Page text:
If you’re overwhelmed by the number of Advantage Plans available it may be helpful to take a look at what have been the most popular Medicare Advantage Plans. Although a plan’s popularity is no guarantee that it will necessarily be your best option, there may be good reasons for its popularity and it may deserve your consideration.
Because plans are available County by County, it’s not practical to list the most popular plan specifically, but rather a discussion of which firms or affiliates have the greatest share of the market may be a starting place for plan comparisons.
It’s also interesting to look at which types of plans are most popular and explore possible reasons for their popularity. For instance, what could be some of the reasons that people choose a Medicare HMO over a PPO or Regional PPO? And why do so many people enroll a Medicare Advantage Plan with a premium, when $0 premium plans are available?
Medicare Advantage plan data
The only realistic way to assess a plan’s popularity is to look at historical data. The following information was obtained from a report by the Kaiser Family Foundation, entitled; Medicare Advantage 2013 Spotlight: Medicare Market Update. The report is quite lengthy and I’ve focused on plan popularity by firm or affiliate, type of plan(HMO, PPO, Regional PPO and PFFS) and what may be responsible for some specific data.
The first thing to take away from the report is that Medicare Advantage Plans are gaining in popularity. Over 14 million people (about 28% of beneficiaries) were enrolled in a Medicare Advantage Plan for 2013. This figure represents an increase of over 1 million people over 2012. Enrollment continues to grow even though enrollees have a fewer number of plans to choose from than from just a few years ago. On average a Medicare beneficiary has about 20 plans to choose from versus nearly 48 in 2009.
Some types of plans are more popular than others. In some cases this could be a function of the way benefits are received with each type of plan, but popularity may actually have more to due with what plans are offered by particular providers and which are more readily available in specific service areas. Here is the enrollment by plan type:
- 65% are enrolled in an HMO
- 22% are enrolled in a local PPO
- 7% are enrolled in a Regional PPO
- 4% are enrolled in PFFS
HMO enrollment is growing at about the same rate as overall Medicare Advantage enrollments. One reason for an HMOs popularity may be that they are the predominant plan in metropolitan areas where the population is much higher. It’s much easier for a insurance company to put together a credible network in an area where their are more providers than more rural areas.
PPOs on the other hand have grown in popularity as a percentage of Medicare beneficiaries. In 2007, only 6% of Medicare Advantage enrollees had a PPO compared to 29% today. This growth rate is phenomenal considering that there are more HMOs available than local PPOs and Regional PPOs combined.
Why the increase in PPO enrollment? One reason could be how you are able to use your plan compared to an HMO. When you are enrolled in an HMO you must get a referral from your primary care provider and receive all your services in network. With the exception of an HMO-POS, where you can get certain services at specif out-of-network locations, seeking care out-of-network will not be covered by the plan.
A PPO, on the other hand, does not require a referral to seek services out-of-network and those services will be covered, albeit with a little more out-of-pocket on your part. The freedom to go out-of-network may be driving more people to consider a PPO even if their is a higher premium required.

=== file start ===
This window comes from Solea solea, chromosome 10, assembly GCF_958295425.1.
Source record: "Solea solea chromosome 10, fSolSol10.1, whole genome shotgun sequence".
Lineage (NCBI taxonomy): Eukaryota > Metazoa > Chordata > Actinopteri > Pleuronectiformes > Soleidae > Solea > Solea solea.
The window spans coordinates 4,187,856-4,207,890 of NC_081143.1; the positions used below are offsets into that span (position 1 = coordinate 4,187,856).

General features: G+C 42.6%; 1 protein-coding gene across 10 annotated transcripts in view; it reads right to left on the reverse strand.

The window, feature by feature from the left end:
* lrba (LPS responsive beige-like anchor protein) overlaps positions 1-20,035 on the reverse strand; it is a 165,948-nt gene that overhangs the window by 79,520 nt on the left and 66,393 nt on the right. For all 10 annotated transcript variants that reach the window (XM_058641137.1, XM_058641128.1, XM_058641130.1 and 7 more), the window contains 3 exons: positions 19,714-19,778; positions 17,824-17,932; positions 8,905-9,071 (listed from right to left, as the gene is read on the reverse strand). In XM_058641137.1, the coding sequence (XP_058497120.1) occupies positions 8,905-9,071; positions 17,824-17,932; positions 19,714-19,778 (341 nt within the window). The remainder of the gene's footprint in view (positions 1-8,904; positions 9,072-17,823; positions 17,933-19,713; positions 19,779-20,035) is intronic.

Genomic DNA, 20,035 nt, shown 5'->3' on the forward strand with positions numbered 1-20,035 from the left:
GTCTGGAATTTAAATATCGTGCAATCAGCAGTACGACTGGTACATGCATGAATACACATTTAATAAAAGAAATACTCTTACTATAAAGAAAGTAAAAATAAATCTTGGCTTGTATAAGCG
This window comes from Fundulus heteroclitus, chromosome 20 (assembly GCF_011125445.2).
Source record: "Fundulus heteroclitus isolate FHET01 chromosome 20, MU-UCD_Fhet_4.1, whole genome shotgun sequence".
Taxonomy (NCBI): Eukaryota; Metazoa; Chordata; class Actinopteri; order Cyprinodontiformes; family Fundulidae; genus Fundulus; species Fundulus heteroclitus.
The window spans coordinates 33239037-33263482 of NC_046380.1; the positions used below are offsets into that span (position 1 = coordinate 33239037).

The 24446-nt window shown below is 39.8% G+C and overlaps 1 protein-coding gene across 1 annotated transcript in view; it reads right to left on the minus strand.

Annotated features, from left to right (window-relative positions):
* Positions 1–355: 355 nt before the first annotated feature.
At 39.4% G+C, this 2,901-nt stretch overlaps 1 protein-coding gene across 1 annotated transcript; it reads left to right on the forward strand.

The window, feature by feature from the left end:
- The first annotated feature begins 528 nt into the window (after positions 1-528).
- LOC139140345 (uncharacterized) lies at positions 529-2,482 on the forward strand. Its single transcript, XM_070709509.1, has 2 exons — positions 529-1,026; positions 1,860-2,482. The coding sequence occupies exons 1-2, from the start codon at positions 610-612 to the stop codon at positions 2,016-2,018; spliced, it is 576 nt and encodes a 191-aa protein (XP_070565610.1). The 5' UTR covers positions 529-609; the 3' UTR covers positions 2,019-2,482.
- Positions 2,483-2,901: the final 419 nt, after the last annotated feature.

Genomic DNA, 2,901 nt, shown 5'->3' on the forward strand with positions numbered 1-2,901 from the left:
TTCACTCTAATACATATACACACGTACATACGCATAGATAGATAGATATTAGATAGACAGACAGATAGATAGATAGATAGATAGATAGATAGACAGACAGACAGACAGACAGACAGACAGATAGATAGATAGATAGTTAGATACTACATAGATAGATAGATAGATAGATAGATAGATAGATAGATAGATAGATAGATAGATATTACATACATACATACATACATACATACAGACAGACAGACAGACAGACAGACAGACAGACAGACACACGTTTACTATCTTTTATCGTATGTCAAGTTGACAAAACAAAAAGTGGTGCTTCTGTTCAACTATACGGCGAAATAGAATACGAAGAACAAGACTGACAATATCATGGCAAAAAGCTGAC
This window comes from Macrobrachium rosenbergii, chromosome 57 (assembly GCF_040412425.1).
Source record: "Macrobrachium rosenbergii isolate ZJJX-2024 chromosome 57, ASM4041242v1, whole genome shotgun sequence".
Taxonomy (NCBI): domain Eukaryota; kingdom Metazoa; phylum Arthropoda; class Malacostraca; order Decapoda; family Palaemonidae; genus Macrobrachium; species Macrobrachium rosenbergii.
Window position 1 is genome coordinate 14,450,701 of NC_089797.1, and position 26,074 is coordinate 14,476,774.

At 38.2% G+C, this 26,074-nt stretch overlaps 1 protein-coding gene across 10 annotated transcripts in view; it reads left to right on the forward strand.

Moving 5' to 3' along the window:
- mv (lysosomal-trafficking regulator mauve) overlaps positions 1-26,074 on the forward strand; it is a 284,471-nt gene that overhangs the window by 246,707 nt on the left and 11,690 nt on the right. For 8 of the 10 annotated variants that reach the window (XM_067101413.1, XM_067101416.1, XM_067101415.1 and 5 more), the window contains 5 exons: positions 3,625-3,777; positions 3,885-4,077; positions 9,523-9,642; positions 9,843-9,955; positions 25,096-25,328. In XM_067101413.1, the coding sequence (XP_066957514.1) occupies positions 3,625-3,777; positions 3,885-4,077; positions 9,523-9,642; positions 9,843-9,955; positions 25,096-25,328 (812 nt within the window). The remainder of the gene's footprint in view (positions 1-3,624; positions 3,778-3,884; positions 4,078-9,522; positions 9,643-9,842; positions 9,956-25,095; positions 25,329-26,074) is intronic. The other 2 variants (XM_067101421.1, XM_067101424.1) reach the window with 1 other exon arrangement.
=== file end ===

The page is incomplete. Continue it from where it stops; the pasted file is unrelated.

PFFS (Private Fee-for-Service) plans have declined in popularity due to the way they work and so many less of them available since 2011. In 2011, legislation was enacted that required these types of plans to make a network available to members. Because these plans were popular in rural area, many companies discontinued them when they couldn’t develop a credible provider network.
The most popular Medicare Advantage companies
Five insurance companies or their affiliates (BCBS affiliates) accounted for 63% of all Medicare Advantage Plan enrollments.
- United Healthcare – 21%
- BlueCross BlueShield – 17% including 4% in Wellpoint BCBS affiliates
- Humana 17%
- Kaiser Permanente 8%
- Aetna 4%
By far, the single most popular plan is AARP MedicareComplete Insured Through United Healthcare. Factors that may be driving enrollment include; the wide area where the plan is offered, name recognition, $0 premium plans and the level of benefits included.
Identifying one BlueCross BlueShield plan is difficult due to the number of affiliates and differences between service areas. Some popular plans include; Freedom Blue, Blue Medicare HMO and countless others.
Humana has a number of plans available including; Humana Choice, Humana Gold Choice and Humana Gold Plus.
Another 7 national companies account for 11% of all Medicare Advantage Plan enrollment. topping the list is CIGNA with 3%, followed by Coventry, WellCare, NetHealth and Universal American.
Medicare Advantage Plan Premiums
In 2013 approximately 98% of people on Medicare had at least one Medicare advantage plan without a premium (you must pay your Part B premium) available. 55% of beneficiaries are enrolled in a plan without a monthly premium. With the average premium being $35 per month, this shows that people are willing to pay a little more to get the benefits and plan type they want. In fact, choosing a plan based soley on premium is not recommended.
If you are interested in enrolling in a Medicare Advantage Plan for 2014, you should not limit your search to the most popular plans. When comparing plans you should consider all your options. The Medicare Advantage landscape is always changing and a plan that is currently popular may not be in the future.